With this experience under my belt, I tackled the weldments on the visible side of the keel in the cabin.  Following Curtis from Alaska’s example, I taped the smooth finished fiberglass so it wouldn’t shred.  Then I again drilled through a weldment to get a location.  This time it was the forward starboard weldment.  In this picture I’ve opened up a hole to access both weldments, and have the aft one almost cleared.

Cut away to starboard weldments

Cut away to starboard weldments

The cylindrical thing sticking up on the right side of the cut is the drill bit through the forward starboard weldment.  I started first on the aft weldment.  The exterior cut is a bit high so I could get the oscillating saw in at the correct angle to cut down through the fiberglass to the weldments.  Not sure how I’m going to patch this up and have it look OK, but that’s another project!

Here is the view of from starboard inside the cabin after the weldments are out and it’s cleaned up.

starboard view of weldments removed

starboard view of weldments removed

Here is a close up

Close up starboard view of weldments removed

Close up starboard view of weldments removed

Notice the dark lines above the left weldment?   There are some smaller ones on the right one too.  Those are holes where I cut through to the keel housing well.  Notice also that the tape didn’t seem to help all that much.  The edges are really jagged.

So there it is. If you’ve had a keel bolt shear off on a Catalina 22 (and probably goes for a Catalina 25 too) you just have to cut them out of there and put new ones in.  Let me know if this post helps.  I sure would have liked to have found a post from someone else that had done it.  If you’re doing one of these, let me know how things turn out for you!

Now I have to read up on epoxy and fiberglass so I can patch this back up!

 

 

 

 

 

 

The Catalina 22 is hull #686!

While doing an inventory of the equipment that came with the boat I came across a couple of sail bags.  On opening them I discovered the sails are in pretty good condition.  I think they are the original sails.  This is the main.  Inside the red diamond and just above the “22” you can see a slight orange shadow where the Catalina “C” has fallen off.  I will need to get some sail battens (fiberglass rods that go into those horizontal pockets above the red diamond and below the numbers).  The battens help the sail attain the correct shape.

Sail # 686

Sail # 686

Over 10,000 Catalina 22′ boats have built.  This is a very early one.

It also has a 110% jib and a 150% genoa.  Wow, that saves me $1100 for the main, and $650 for the 110% jib.  The 150% isn’t even available.  Too bad there isn’t a spinnaker.  Those make going downwind fun.  At $700 it will be a while before I get one of those.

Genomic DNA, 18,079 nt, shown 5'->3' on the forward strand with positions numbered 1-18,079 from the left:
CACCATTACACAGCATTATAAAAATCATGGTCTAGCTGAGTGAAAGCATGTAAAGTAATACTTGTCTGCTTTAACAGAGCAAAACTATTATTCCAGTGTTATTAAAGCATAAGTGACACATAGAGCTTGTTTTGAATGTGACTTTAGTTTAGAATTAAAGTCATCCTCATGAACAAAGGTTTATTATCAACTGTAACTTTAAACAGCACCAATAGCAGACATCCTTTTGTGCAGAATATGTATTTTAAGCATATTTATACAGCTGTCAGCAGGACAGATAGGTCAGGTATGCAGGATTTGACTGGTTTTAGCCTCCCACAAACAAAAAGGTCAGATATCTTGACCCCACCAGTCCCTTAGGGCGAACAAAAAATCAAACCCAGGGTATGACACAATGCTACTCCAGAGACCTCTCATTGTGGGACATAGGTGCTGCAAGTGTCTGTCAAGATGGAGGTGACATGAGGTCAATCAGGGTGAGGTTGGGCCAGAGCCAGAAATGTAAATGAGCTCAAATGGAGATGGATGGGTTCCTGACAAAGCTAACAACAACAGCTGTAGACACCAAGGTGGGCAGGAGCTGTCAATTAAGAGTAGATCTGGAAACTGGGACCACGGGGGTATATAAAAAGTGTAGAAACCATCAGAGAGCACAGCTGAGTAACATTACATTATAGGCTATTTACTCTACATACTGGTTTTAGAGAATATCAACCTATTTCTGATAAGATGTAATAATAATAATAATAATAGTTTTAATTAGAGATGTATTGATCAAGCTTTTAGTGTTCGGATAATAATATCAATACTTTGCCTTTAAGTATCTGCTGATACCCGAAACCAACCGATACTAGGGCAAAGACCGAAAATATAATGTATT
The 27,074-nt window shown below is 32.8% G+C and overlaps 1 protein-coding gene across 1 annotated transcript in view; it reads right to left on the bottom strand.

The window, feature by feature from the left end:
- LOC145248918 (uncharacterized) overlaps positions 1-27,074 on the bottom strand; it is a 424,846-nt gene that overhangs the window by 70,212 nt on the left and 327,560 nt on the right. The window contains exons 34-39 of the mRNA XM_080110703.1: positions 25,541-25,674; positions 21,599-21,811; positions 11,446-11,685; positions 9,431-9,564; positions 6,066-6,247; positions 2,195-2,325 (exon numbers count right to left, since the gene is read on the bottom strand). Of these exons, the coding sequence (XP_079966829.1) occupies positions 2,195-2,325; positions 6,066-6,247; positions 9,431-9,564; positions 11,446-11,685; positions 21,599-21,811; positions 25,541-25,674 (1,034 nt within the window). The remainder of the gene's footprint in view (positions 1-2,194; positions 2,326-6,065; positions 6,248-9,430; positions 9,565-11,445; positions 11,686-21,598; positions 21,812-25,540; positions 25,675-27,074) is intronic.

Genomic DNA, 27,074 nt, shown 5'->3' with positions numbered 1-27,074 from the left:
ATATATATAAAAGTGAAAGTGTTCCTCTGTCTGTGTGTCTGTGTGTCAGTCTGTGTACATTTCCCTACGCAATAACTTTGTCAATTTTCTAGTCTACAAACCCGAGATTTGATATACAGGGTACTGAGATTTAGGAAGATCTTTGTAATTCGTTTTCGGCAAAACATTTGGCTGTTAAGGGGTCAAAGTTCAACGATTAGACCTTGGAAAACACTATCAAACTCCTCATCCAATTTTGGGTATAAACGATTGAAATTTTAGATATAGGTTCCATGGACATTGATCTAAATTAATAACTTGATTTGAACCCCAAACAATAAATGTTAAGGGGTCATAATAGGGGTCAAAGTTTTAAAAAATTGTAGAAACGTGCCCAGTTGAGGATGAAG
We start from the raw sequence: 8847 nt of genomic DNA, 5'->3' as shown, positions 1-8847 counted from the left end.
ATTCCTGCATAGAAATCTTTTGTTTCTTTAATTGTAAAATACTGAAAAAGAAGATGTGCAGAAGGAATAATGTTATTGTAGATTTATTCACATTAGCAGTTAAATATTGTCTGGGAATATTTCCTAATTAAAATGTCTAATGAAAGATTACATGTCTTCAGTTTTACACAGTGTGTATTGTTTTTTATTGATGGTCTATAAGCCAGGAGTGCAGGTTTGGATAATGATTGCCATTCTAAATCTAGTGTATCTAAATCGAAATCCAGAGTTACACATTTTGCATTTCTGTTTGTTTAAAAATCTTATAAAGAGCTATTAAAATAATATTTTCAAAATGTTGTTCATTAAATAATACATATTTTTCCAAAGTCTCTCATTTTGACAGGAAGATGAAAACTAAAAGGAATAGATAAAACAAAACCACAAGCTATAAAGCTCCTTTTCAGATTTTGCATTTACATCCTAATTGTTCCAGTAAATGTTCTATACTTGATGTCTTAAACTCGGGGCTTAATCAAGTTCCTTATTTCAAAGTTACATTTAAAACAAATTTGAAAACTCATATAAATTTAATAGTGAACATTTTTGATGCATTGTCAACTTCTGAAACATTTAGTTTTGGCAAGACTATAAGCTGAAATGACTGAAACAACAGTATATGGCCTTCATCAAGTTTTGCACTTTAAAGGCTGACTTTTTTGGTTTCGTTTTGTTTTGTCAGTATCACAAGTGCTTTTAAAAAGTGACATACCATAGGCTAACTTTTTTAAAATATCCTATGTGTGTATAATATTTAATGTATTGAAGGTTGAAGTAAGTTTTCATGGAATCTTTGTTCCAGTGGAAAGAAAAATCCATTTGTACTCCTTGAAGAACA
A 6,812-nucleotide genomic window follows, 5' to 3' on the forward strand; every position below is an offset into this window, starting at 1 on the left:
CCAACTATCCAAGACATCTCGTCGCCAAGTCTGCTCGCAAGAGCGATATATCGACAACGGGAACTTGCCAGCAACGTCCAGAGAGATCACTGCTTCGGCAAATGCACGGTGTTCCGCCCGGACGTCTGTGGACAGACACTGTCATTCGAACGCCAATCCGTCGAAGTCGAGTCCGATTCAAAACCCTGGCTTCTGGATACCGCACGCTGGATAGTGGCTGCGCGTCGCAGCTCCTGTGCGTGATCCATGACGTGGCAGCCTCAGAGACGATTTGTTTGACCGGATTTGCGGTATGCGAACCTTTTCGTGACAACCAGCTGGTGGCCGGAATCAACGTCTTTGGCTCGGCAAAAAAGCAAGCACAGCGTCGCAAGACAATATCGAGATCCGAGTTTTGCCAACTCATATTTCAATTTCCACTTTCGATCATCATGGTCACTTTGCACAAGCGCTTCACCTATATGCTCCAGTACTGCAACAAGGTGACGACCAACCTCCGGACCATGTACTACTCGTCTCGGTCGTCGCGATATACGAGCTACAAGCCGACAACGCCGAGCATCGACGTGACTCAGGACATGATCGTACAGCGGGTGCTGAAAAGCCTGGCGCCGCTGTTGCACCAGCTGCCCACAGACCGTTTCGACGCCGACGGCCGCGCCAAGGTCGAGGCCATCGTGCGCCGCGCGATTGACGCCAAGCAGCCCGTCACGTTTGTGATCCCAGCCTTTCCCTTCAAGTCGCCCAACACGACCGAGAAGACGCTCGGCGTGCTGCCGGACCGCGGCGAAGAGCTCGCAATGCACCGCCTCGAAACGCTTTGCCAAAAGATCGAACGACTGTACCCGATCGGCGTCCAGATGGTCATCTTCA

Moving the boat inside was just the catalyst I needed to get me excited about the project.

Catalina 22 moved to the garage – work to begin soon

Big doings here at the Rehabitat.  The Catalina 22 has a moved.

I wanted to get her inside the garage so I could open her up and start working without worrying about the weather.  This is what I faced on Saturday morning.

Future home of the Catalina 22

Future home of the Catalina 22

After a bunch of moving, re-stacking, organizing, shoving and cramming I got a hole opened up.

Cleared away

Cleared away

Don’t EVEN ask what the rest of the garage looks like now!  Here is a side view so you can see the before/after shot.

Another view of future Catalina work area.

Another view of future Catalina work area.

Yes, that is Big Red the riding lawnmower with the hood up.  He sat too long with a busted starter and now that I’ve put a new starter on, the carb is not letting any gas get to the spark plug.  I’ve been doing a lot of work on him, but since it isn’t boat related I’ve held off posting about it.

With some masterful backing up by yours truly, the Catalina is sitting pretty in her new home.

Catalina waiting to be worked on

Catalina waiting to be worked on

Yes, that’s about 4 inches to spare!  She’s touching the back wall and I had to lower the front end all the way to the floor so I could close the garage door.

The whole trailer couldn’t fit, so I had to completely pull out the trailer extension.  That took a bunch of “Fabulous Blaster”,  a magnetic penetrating lubricant.  It also took quite a few whacks with a sledge hammer.

Trailer extension removed to fit trailer in garage.

Trailer extension removed to fit trailer in garage.

The extension is the black bar sitting on the ground to the left of the trailer.

Yes, it’s exciting times here at the rehabitat.  I’ve already started working on the keel fix, but that’s a story for another day.